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“Amazing Rapidity”

Time, Public Credit, and David Hume's Political Discourses

Edward Jones Corredera

of compassing the globe under these disadvantageous circumstances. My memory of past errors and perplexities, makes me diffident for the future. 1 David Hume, when describing the tools he used to navigate and explore the nature of knowledge, 2

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Robert R. Clewis

How should a film's appearing dated affect critical evaluation of it? This article distinguishes enjoyment of a film from evaluation and describes how films undergo positive, negative, and comic dating. The affective responses of nostalgia, boredom, and humorous amusement, respectively, are associated with each of these kinds of dating. Insofar as these affective responses are unintended and thus beyond the control of the filmmakers, they have little influence on the film's artistic value, which is understood in terms of the filmmakers' achievement. Conversely, these states do affect levels of enjoyment. By recognizing this, evaluators can rationally resolve disagreements that are grounded on these unintended affective responses to dated films. Several films and film reviews are examined, yet no attempt is made to give close readings or analyses of the films discussed.

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What Determines the Boundary of Civil Society?

Hume, Smith and the Justification of European Exploitation of Non-Europeans

Elias L. Khalil

Civil society consists of members obligated to respect each other's rights and, hence, trade with each other as equals. What determines the boundary, rather than the nature, of civil society? For Adam Smith, the boundary consists of humanity itself because it is determined by identification: humans identify with other humans because of common humanness. While Smith's theory can explain the emotions associated with justice (jubilance) and injustice (resentment), it provides a mushy ground for the boundary question: Why not extend the common identity to nonhuman animals? Or why not restrict the boundary to one's own dialect, ethnicity or race? For David Hume, the boundary need not consist of humanity itself because it is determined by self-interest: a European need not respect the property of outsiders such as Native Americans, if the European benefits more by exploiting them than including them in the European society. While Hume's theory can provide a solid ground for the boundary question, it cannot explain the emotions associated with justice. This paper suggests a framework that combines the strengths, and avoids the shortcomings, of Smith's and Hume's theories.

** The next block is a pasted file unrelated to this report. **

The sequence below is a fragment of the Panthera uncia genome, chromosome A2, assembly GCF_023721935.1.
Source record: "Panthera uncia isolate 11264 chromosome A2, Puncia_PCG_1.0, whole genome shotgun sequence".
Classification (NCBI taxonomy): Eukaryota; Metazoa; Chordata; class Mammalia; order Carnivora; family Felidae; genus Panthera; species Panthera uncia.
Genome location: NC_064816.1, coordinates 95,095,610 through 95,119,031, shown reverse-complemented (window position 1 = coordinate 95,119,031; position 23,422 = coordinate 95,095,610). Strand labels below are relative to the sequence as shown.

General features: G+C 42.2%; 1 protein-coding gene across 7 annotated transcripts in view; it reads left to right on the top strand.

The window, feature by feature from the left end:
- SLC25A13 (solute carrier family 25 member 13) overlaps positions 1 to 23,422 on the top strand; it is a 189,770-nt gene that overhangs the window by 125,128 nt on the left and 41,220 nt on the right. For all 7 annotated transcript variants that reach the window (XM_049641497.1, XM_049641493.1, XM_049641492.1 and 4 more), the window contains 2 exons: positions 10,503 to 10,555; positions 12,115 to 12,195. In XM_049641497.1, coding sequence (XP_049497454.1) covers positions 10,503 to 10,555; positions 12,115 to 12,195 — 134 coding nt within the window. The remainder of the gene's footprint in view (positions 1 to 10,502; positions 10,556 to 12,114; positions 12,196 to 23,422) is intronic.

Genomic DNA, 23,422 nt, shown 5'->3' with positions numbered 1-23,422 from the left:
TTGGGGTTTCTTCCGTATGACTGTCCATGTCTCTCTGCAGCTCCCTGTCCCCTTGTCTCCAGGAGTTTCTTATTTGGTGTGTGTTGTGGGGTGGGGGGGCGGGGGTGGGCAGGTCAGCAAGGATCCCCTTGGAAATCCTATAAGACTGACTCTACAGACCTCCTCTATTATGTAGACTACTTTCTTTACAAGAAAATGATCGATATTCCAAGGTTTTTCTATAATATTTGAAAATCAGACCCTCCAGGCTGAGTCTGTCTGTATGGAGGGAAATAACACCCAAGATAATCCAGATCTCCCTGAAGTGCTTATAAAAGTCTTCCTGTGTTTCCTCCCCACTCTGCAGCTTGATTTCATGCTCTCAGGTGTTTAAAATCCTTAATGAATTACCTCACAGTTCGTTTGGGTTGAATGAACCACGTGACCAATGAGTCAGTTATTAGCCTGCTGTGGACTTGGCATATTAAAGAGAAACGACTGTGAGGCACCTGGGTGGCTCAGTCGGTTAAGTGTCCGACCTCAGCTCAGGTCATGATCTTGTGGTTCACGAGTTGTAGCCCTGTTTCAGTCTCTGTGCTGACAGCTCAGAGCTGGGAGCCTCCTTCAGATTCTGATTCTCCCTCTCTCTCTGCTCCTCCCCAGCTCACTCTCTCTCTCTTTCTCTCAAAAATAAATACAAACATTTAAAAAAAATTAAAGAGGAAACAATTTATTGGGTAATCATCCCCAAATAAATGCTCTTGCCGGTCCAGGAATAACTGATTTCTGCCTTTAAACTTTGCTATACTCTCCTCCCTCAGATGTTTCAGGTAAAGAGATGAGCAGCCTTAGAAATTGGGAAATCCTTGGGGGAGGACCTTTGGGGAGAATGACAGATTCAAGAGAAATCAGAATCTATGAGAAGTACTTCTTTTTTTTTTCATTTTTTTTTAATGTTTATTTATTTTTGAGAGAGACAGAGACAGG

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Beyond Metaphor

Corporeal Sociability and the Language of Commerce in Eighteenth-Century Britain and France

Joseph D. Bryan

, luxury “has managed to blunt all our senses … [and] the excess to which we have carried feeling will soon reduce us to the point of feeling nothing at all.” 1 In contrast, David Hume in Scotland and André Morellet in France both argued that commerce and

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Malcolm Turvey

, we care about these actions and the people who perform them. This is one way in which David Hume's famous dictum “Reason is and ought only to be the slave of the passions” can be understood. Without passions, we would have no motivation to reason

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Katrin Röder and Christoph Singer

–328. 12 Adam Potkay, The Passion for Happiness: Samuel Johnson and David Hume (Ithaca, NY: Cornell University Press, 2000), 65; Slack, ‘Politics of Consumption’, 629–630; Ahmed, Promise of Happiness , 4; Paul Dolan, Happiness by Design: Finding

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Cameron Bassiri

a concept of justice would either be unnecessary or would need to be fundamentally redefined. See David Hume, An Enquiry Concerning the Principles of Morals (Indianapolis, IN: Hackett Publishing Company, 1983), 20–22. 41 Sartre, Critique , 453. 42

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Klaus Oschema, Mette Thunø, Evan Kuehn, and Blake Ewing

David Hume’s and Adam Smith’s references to moral sentiments. Later in the eighteenth century, Johann Gottfried Herder brought the concept into philosophical circulation as a way to explain historical understanding as a “feeling into” another’s situation

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Dis-orienting Western Knowledge

Coloniality, Curriculum and Crisis

Zeus Leonardo

. ‘ What Is the Western Concept of the Self: On Forgetting David Hume ’. Ethos 21 ( 1 ): 3 – 23 . 10.1525/eth.1993.21.1.02a00010 Nieto , S. 2003 . Affirming Diversity . 4th ed . New York : Longman . Pinar , W. 1981 . ‘The

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Valery B. Ferim

himself. Also, in the depiction of blacks, Eurocentric scholars such as David Hume (1969: 208 ) states that: I am apt to suspect the Negroes to be naturally inferior to the whites. There scarcely ever was a civilized nation of that complexion, nor